When she considered the possibility that she might be beaten, she said to herself, “‘No. Way’. When it came to the finish line, I literally threw myself over the line, cut my knees, everything, but I just didn’t care. I looked up and the guy came over, and he said ‘you got it’.” She tilts her head back. “I don’t know why that’s making me emotional. That’s mad.”
When Gerry Thornley, Irish Times Rugby Correspondent and outgoing chairman of the Rugby Writers of Ireland (RWI), approached Kissane at a recent awards ceremony, it was to tell her that she had been nominated as vice-chair of the RWI for a period of two years, which leads to a second two-year stint in the chairperson role. She will be the first woman to fill the position.
“Sometimes I think it takes the support of your colleagues to put you in positions you never would have seen yourself in before,” Kissane writes in an email a few days after we meet.
‘Work experience girl’
That support wasn’t always to the fore. In 2007, Kissane was on the pitch interviewing the then Ireland coach Eddie O’Sullivan following the defeat to Argentina in the Rugby World Cup in France. She asked him if he was going to reconsider his position, basically whether he thought his time was up.
O’Sullivan almost balked at the question, asking for it to be repeated before answering, “absolutely not, no”, twice. Despite the tension, Kissane persisted. “Where do you think it went wrong for Ireland out there tonight, Eddie?”.
Back in the TV3 studio, presenter Matt Cooper asked his panel what they made of her question and the response. Panellist Jim Glennon, said: “I take my hat off to Sinéad, she’s obviously not looking for a career in sports reporting,” laughing.
Cooper riled in the way he does. “She has a career in sports reporting, a very good career in sports reporting, because she asks hard questions,” he said.
Over in the Setanta TV studio, Matt Williams called Kissane a “work experience girl”, a sickeningly patronising and sexist summation of Kissane’s audacity. Ten years later, she is rugby correspondent for TV3, and Matt Williams will be part of TV3’s panel.
I asked her how long it took her to get over that remark. “The Matt Williams thing. Oh. Yeah. It just, to be honest, it really, really didn’t . . . I don’t think it affected me as much as it might have affected other people. Would I have stood for that, if that had happened now? I don’t know.
“Matt is part of TV3’s Six Nations panel. There are no problems whatsoever there. To be honest, that 2007 tournament was just one of the most frustrating tournaments in terms of Ireland’s performance.
“Things happened back then, and to me it was all part of a bigger picture of a very frustrating time, do you know what I mean? I moved on from that fairly fast, to be honest with you.”
Elaine Buckley, the co-presenter of the Irish podcast Fair Game, which focuses on women in sport, says of Kissane, “She’s never afraid to ask the difficult questions. She doesn’t shy away from any sort of controversy, and that’s what I really like about her . . . She’s very tuned into the governing body issues in women’s sport. Her speciality is rugby, but she does go beyond that as well.”
Always on . . .
The weekend before we meet, Kissane was off work on Saturday and Sunday, but took out her media pass and went to the Leinster game. “I want to be there. I want to see Jordan Larmour play. It’s so weird then, because you’re going ‘where is my work time, and my [other] time?’ It definitely blurs. I wanted to see Leinster play last weekend. It isn’t a nine-to-five job. You are constantly on. I can’t sit down and just watch an Ireland match without using the same sort of mindset I use every time I watch an Ireland match. You are looking. You are analysing.”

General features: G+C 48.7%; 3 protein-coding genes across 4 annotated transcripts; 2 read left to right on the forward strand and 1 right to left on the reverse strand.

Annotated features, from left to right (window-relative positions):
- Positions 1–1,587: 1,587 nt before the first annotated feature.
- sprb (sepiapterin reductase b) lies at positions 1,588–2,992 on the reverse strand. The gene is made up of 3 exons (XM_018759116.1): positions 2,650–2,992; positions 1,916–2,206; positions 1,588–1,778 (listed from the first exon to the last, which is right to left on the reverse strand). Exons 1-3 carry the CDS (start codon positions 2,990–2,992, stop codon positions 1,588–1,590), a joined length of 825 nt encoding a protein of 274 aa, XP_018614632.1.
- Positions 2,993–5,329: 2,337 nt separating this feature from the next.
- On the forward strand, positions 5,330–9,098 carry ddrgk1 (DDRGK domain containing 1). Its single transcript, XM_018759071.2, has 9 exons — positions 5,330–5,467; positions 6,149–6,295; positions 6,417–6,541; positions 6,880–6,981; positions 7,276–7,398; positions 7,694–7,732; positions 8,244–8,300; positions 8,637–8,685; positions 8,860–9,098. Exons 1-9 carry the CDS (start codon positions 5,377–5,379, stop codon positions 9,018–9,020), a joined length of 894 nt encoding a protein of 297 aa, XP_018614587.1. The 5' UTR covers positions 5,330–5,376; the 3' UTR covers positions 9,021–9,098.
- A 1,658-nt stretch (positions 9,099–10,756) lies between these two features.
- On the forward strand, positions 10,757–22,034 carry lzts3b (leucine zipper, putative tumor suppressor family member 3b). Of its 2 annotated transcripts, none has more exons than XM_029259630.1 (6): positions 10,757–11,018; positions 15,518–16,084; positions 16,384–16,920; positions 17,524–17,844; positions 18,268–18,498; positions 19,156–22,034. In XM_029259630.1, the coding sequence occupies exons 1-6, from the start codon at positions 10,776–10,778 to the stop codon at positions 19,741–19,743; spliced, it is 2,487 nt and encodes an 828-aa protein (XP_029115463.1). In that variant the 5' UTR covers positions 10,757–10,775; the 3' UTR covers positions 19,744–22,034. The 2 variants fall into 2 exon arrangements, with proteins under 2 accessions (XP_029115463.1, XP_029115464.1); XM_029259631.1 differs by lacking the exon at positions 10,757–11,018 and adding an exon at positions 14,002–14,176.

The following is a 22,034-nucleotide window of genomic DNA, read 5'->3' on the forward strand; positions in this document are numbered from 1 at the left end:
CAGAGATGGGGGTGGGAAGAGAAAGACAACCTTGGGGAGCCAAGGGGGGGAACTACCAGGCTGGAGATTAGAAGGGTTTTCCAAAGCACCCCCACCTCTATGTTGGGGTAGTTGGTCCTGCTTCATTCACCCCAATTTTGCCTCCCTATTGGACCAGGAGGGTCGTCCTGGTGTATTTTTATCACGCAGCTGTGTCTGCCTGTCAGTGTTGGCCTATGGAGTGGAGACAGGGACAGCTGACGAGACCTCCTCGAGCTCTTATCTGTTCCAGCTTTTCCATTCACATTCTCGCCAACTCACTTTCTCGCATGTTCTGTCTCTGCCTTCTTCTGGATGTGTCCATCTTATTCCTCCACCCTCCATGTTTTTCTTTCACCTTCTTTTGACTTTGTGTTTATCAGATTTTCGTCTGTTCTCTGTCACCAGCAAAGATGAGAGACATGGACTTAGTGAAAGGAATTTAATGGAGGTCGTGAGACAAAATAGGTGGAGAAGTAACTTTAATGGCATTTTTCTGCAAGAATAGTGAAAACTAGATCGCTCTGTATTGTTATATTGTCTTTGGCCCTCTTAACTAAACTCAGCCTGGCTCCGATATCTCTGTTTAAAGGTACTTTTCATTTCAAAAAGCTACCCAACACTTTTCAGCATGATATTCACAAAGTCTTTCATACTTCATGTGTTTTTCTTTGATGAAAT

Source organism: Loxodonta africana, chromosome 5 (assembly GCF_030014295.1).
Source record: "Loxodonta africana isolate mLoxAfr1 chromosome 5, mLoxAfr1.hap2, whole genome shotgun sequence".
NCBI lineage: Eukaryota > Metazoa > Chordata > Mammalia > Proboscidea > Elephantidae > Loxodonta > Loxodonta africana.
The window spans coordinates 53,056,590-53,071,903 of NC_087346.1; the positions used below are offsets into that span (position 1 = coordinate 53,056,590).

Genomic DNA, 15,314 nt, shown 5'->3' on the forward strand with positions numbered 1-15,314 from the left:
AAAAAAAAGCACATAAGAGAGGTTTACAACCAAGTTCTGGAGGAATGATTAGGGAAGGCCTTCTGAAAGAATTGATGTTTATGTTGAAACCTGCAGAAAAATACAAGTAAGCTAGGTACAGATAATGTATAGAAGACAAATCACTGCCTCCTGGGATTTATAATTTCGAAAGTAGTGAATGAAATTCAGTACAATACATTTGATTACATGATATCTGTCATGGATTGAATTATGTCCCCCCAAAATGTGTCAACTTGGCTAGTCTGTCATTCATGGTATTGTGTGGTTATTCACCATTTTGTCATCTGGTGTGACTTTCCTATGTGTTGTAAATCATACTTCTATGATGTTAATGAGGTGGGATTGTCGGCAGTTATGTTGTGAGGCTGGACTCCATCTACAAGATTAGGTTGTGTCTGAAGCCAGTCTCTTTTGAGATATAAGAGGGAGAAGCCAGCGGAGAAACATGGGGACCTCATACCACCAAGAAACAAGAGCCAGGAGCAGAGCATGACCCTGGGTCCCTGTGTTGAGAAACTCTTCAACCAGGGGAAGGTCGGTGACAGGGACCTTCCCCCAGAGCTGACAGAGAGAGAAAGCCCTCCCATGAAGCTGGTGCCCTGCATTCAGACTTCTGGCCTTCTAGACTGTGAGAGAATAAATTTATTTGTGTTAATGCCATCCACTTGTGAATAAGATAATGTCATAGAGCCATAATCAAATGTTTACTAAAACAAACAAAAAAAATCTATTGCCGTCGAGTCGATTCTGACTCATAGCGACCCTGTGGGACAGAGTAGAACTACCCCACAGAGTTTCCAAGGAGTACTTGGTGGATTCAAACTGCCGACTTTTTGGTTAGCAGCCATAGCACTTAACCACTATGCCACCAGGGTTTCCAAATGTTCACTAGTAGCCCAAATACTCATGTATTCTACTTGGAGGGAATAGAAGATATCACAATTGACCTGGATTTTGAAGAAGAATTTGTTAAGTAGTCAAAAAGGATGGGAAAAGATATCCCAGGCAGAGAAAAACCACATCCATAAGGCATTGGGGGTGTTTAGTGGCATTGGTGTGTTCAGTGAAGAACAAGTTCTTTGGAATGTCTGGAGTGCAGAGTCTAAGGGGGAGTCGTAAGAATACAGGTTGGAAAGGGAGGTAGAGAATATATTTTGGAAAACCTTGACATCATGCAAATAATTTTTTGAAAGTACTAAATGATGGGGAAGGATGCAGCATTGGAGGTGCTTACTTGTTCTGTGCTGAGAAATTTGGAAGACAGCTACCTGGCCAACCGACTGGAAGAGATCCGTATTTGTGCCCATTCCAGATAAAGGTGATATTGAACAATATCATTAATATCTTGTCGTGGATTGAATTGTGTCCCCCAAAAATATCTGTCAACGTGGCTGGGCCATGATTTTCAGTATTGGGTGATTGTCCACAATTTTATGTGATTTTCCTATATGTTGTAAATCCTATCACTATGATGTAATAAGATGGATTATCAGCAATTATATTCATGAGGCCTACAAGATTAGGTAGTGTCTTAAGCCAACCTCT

When she finished her English degree, for years afterwards, anytime she read a book, she would be back in analysis mode, dissecting the writing. Last summer, she went to Key West in Florida, visited Ernest Hemingway’s house and picked up an edition of The Sun Also Rises, a book she loves.
For the record, her favourite sports books include Andre Agassi’s autobiography Open, and A Good Walk Spoiled, John Feinstein’s 1996 bestseller about golfers on the PGA tour.
Kissane says she’s not the best person to watch a match with, and earned a reputation among her colleagues and former boss Bob Hughes in TV3 for “going mad” watching matches in the office. Her friend once took a video of her during “that time, 40 phases, Ronan O’Gara”, she says, referring to the 2011 Heineken Cup Munster v Northampton Saints match at Thomond Park where O’Gara scored a drop goal with over 83 minutes gone to win the game 23-21. Disposition? “Lunatic”.
I wonder if she does anything in her free time that’s not sports related? “I’m so terrible. The fact that I went to the cinema last weekend was great. I hadn’t been to the cinema in a year.” The film was Three Billboards Outside Ebbing, Missouri, (she did also see the Conor McGregor documentary, Notorius, in the cinema because she has a brief cameo in it.) “What else do I do? So, eh, I like cycling. I did the Greenway in Waterford.”
I point out that cycling, is indeed, a sport. “Oh God. Okay, non-sport. Reading isn’t a sport! If you’re not reading sports books.” She pauses to rack her brains. “If I have time off during the summer, I love going to Croke Park.” Ah here. “I’m trying to take up yoga again. I used to do outdoor yoga years ago. I’d like to restart that, but I always say that and never get around to it. But do you know what? A bit of yoga during the Six Nations would be absolutely great.
“You see, sport, it’s your downtime, it’s your up-time. It’s kind of everything.”
- The 2018 Six Nations Championships begins on Saturday, February 3rd. Follow alll the action on irishtimes.com/sport